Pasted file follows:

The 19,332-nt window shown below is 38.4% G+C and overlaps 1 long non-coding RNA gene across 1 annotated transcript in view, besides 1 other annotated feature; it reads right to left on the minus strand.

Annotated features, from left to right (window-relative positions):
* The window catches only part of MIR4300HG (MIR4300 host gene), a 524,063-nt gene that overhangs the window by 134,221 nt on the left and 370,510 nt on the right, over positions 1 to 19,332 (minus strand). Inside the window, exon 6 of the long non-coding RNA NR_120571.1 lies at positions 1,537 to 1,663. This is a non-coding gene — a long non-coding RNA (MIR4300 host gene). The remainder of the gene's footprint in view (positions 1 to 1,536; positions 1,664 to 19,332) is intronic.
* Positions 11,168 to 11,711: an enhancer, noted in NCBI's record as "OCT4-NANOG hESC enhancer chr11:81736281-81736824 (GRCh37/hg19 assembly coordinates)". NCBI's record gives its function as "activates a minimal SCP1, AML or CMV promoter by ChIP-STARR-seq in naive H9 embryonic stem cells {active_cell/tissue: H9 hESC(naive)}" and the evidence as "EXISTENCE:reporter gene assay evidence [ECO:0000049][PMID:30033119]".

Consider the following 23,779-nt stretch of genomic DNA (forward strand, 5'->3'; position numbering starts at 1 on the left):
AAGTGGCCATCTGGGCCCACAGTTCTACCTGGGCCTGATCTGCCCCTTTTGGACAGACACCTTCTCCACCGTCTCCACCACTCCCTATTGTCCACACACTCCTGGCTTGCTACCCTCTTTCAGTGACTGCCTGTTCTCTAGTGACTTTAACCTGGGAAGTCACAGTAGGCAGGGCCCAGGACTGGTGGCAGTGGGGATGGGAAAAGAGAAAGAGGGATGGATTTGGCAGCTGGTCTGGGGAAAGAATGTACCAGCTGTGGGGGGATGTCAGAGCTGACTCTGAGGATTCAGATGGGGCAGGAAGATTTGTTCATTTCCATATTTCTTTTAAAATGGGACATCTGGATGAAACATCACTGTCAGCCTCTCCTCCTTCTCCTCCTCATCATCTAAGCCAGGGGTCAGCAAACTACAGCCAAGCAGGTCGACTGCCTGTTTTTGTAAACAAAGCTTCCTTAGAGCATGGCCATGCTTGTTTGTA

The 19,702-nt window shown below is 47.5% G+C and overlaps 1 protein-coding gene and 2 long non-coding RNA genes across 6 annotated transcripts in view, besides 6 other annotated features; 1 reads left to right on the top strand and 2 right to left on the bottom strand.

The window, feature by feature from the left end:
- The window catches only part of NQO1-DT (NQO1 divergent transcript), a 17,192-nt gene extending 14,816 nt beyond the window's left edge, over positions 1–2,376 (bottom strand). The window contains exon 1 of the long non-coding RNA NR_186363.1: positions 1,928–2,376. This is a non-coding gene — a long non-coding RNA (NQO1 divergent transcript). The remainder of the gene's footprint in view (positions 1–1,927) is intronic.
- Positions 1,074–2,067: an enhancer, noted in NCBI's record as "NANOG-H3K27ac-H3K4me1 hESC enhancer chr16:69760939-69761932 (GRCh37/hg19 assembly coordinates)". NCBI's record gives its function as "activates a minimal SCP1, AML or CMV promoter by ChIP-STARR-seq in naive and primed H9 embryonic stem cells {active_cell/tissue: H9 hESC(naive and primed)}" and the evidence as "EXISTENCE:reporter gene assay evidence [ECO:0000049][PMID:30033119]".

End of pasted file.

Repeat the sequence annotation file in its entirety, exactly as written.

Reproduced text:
The 19,332-nt window shown below is 38.4% G+C and overlaps 1 long non-coding RNA gene across 1 annotated transcript in view, besides 1 other annotated feature; it reads right to left on the minus strand.

Annotated features, from left to right (window-relative positions):
* The window catches only part of MIR4300HG (MIR4300 host gene), a 524,063-nt gene that overhangs the window by 134,221 nt on the left and 370,510 nt on the right, over positions 1 to 19,332 (minus strand). Inside the window, exon 6 of the long non-coding RNA NR_120571.1 lies at positions 1,537 to 1,663. This is a non-coding gene — a long non-coding RNA (MIR4300 host gene). The remainder of the gene's footprint in view (positions 1 to 1,536; positions 1,664 to 19,332) is intronic.
* Positions 11,168 to 11,711: an enhancer, noted in NCBI's record as "OCT4-NANOG hESC enhancer chr11:81736281-81736824 (GRCh37/hg19 assembly coordinates)". NCBI's record gives its function as "activates a minimal SCP1, AML or CMV promoter by ChIP-STARR-seq in naive H9 embryonic stem cells {active_cell/tissue: H9 hESC(naive)}" and the evidence as "EXISTENCE:reporter gene assay evidence [ECO:0000049][PMID:30033119]".

Consider the following 23,779-nt stretch of genomic DNA (forward strand, 5'->3'; position numbering starts at 1 on the left):
AAGTGGCCATCTGGGCCCACAGTTCTACCTGGGCCTGATCTGCCCCTTTTGGACAGACACCTTCTCCACCGTCTCCACCACTCCCTATTGTCCACACACTCCTGGCTTGCTACCCTCTTTCAGTGACTGCCTGTTCTCTAGTGACTTTAACCTGGGAAGTCACAGTAGGCAGGGCCCAGGACTGGTGGCAGTGGGGATGGGAAAAGAGAAAGAGGGATGGATTTGGCAGCTGGTCTGGGGAAAGAATGTACCAGCTGTGGGGGGATGTCAGAGCTGACTCTGAGGATTCAGATGGGGCAGGAAGATTTGTTCATTTCCATATTTCTTTTAAAATGGGACATCTGGATGAAACATCACTGTCAGCCTCTCCTCCTTCTCCTCCTCATCATCTAAGCCAGGGGTCAGCAAACTACAGCCAAGCAGGTCGACTGCCTGTTTTTGTAAACAAAGCTTCCTTAGAGCATGGCCATGCTTGTTTGTA

The 19,702-nt window shown below is 47.5% G+C and overlaps 1 protein-coding gene and 2 long non-coding RNA genes across 6 annotated transcripts in view, besides 6 other annotated features; 1 reads left to right on the top strand and 2 right to left on the bottom strand.

The window, feature by feature from the left end:
- The window catches only part of NQO1-DT (NQO1 divergent transcript), a 17,192-nt gene extending 14,816 nt beyond the window's left edge, over positions 1–2,376 (bottom strand). The window contains exon 1 of the long non-coding RNA NR_186363.1: positions 1,928–2,376. This is a non-coding gene — a long non-coding RNA (NQO1 divergent transcript). The remainder of the gene's footprint in view (positions 1–1,927) is intronic.
- Positions 1,074–2,067: an enhancer, noted in NCBI's record as "NANOG-H3K27ac-H3K4me1 hESC enhancer chr16:69760939-69761932 (GRCh37/hg19 assembly coordinates)". NCBI's record gives its function as "activates a minimal SCP1, AML or CMV promoter by ChIP-STARR-seq in naive and primed H9 embryonic stem cells {active_cell/tissue: H9 hESC(naive and primed)}" and the evidence as "EXISTENCE:reporter gene assay evidence [ECO:0000049][PMID:30033119]".